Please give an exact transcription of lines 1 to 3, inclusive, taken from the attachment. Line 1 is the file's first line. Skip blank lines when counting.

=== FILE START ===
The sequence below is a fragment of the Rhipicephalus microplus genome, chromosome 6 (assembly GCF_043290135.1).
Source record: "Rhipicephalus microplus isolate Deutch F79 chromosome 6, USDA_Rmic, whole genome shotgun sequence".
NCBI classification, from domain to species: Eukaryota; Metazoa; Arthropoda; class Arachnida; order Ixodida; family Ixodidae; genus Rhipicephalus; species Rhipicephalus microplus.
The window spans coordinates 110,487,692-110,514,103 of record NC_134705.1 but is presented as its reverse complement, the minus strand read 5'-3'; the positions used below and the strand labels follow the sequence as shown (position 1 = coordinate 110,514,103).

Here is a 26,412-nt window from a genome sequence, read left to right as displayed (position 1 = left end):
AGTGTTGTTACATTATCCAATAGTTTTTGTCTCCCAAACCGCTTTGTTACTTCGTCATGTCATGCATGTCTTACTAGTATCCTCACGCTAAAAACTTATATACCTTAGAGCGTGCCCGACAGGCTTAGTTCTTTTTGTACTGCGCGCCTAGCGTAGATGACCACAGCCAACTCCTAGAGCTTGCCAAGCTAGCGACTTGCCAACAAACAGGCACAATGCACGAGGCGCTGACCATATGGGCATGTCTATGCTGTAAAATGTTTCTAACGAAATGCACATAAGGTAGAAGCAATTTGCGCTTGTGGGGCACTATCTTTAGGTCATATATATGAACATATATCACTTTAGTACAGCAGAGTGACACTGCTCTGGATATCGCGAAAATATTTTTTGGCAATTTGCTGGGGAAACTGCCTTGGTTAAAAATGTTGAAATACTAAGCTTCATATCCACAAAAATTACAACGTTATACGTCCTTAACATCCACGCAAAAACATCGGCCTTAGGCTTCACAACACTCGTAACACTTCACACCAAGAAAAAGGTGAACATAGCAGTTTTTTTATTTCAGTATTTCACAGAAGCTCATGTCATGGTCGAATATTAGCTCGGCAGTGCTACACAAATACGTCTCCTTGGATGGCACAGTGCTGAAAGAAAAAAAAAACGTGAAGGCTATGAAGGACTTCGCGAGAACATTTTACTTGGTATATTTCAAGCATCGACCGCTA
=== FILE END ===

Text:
The sequence below is a fragment of the Rhipicephalus microplus genome, chromosome 6 (assembly GCF_043290135.1).
Source record: "Rhipicephalus microplus isolate Deutch F79 chromosome 6, USDA_Rmic, whole genome shotgun sequence".
NCBI classification, from domain to species: Eukaryota; Metazoa; Arthropoda; class Arachnida; order Ixodida; family Ixodidae; genus Rhipicephalus; species Rhipicephalus microplus.